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Lucinda; or, The Mountain Mourner

P. D. Manvill

Edited and with an Introduction by Mischelle B. Anthony

Paper $19.95s    |    978-0-8156-3208-5    |    2009

In 1807, a small rural New York press published the first edition of P. D. Manvill’s Lucinda; or, The Mountain Mourner. Over the next five decades no fewer than ten printings of the novel appeared in three different states. In the book, the eponymous heroine is one of seven children left to the ailing and poverty-stricken widower Adrian Manvill. Although it is a memoir, Lucinda reads like a sentimental epistolary novel, where the heroine is seduced, abandoned, and then dies in isolation shortly after her illegitimate child is born. Mischelle B. Anthony’s critical edition rescues this once-popular cautionary tale from obscurity and positions it among such classic early American narratives as Charlotte Temple and The Coquette.

In addition to providing insight into the Republican and nineteenth- century reading culture, Lucinda, as a historical document, provides a glimpse into one family and one community dealing with radical social and economic issues in early America. In her introduction, Anthony sheds light on the text’s multiple functions among its nineteenth-century readership and draws attention to its unique status as a narrative written by a participant in the events.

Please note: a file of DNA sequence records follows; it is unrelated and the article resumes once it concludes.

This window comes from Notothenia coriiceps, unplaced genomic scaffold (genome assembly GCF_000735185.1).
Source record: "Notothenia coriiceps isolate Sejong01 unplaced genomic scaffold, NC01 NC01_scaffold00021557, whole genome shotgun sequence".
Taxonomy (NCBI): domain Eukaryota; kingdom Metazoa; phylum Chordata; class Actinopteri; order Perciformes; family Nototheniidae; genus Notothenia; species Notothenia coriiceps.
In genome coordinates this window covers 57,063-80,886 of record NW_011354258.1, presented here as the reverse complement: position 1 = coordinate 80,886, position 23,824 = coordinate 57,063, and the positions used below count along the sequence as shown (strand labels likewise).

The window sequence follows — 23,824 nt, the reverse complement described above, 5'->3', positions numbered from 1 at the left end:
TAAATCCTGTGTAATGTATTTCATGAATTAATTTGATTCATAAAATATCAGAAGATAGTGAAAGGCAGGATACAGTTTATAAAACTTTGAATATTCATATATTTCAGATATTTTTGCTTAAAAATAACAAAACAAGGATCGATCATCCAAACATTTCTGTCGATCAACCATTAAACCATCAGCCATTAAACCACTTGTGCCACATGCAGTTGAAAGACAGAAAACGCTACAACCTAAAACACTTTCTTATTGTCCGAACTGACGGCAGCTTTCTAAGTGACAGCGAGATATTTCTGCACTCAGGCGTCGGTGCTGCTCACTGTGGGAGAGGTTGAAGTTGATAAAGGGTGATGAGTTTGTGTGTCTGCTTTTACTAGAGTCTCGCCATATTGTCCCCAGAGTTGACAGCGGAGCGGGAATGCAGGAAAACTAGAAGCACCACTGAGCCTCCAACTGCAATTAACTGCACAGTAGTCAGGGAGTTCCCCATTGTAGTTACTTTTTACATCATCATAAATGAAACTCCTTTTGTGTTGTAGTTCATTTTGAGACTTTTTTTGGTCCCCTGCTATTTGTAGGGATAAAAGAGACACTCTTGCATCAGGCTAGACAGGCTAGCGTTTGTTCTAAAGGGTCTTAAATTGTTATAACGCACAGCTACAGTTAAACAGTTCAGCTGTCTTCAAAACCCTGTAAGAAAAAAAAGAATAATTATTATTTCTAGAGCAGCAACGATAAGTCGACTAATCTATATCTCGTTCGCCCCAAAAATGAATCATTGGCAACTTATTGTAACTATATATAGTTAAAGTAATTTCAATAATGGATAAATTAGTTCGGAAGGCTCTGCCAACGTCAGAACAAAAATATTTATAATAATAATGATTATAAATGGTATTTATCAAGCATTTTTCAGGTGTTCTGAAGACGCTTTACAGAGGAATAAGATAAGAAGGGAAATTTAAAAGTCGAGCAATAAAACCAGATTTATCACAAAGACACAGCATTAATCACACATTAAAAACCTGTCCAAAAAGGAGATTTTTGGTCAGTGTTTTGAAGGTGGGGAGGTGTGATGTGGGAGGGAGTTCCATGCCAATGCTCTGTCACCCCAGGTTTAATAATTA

View other series books on Writing American Women

P. D. Manvill was born Martha Dyer Waterman to a prominent Rhode Island family in 1764. Following the death of her first husband, she traveled to her relatives in Saratoga County, New York. There she met and married Adrian Manvill, and watched her ailing stepdaughter Lucinda give birth and die. The Manvills raised their granddaughter, Polly, until Adrian's death in 1845. Manvill moved with her daughter, Julia, to Indiana, where she died in 1849. Lucinda is her only known publication.

Mischelle B. Anthony is associate professor of English at Wilkes University in Pennsylvania. She has published numerous articles on early American literature.

6 x 9, 144 pages, 14 black-and-white illustrations, notes, bibliography


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